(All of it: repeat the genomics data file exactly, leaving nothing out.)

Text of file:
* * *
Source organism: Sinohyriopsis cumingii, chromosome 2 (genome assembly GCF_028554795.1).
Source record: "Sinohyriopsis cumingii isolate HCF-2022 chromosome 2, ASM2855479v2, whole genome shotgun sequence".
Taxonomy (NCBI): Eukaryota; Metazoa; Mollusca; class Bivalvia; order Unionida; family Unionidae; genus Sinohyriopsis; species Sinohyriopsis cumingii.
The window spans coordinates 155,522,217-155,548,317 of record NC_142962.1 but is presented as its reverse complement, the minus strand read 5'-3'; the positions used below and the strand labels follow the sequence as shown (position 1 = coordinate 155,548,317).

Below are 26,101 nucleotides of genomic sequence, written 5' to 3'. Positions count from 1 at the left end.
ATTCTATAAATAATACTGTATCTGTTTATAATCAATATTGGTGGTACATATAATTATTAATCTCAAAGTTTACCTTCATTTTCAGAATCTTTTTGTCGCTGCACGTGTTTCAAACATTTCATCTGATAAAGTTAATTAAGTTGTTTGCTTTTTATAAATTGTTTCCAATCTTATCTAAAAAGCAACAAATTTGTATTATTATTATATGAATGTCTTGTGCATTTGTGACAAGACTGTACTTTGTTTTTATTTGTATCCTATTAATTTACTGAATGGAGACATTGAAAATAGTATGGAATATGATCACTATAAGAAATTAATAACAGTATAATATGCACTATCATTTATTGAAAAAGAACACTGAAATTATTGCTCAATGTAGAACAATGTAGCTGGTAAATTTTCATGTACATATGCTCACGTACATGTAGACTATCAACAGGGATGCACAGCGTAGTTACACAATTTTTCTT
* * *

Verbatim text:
Source organism: Sinohyriopsis cumingii, chromosome 2 (genome assembly GCF_028554795.1).
Source record: "Sinohyriopsis cumingii isolate HCF-2022 chromosome 2, ASM2855479v2, whole genome shotgun sequence".
Taxonomy (NCBI): Eukaryota; Metazoa; Mollusca; class Bivalvia; order Unionida; family Unionidae; genus Sinohyriopsis; species Sinohyriopsis cumingii.
The window spans coordinates 155,522,217-155,548,317 of record NC_142962.1 but is presented as its reverse complement, the minus strand read 5'-3'; the positions used below and the strand labels follow the sequence as shown (position 1 = coordinate 155,548,317).

Below are 26,101 nucleotides of genomic sequence, written 5' to 3'. Positions count from 1 at the left end.
ATTCTATAAATAATACTGTATCTGTTTATAATCAATATTGGTGGTACATATAATTATTAATCTCAAAGTTTACCTTCATTTTCAGAATCTTTTTGTCGCTGCACGTGTTTCAAACATTTCATCTGATAAAGTTAATTAAGTTGTTTGCTTTTTATAAATTGTTTCCAATCTTATCTAAAAAGCAACAAATTTGTATTATTATTATATGAATGTCTTGTGCATTTGTGACAAGACTGTACTTTGTTTTTATTTGTATCCTATTAATTTACTGAATGGAGACATTGAAAATAGTATGGAATATGATCACTATAAGAAATTAATAACAGTATAATATGCACTATCATTTATTGAAAAAGAACACTGAAATTATTGCTCAATGTAGAACAATGTAGCTGGTAAATTTTCATGTACATATGCTCACGTACATGTAGACTATCAACAGGGATGCACAGCGTAGTTACACAATTTTTCTT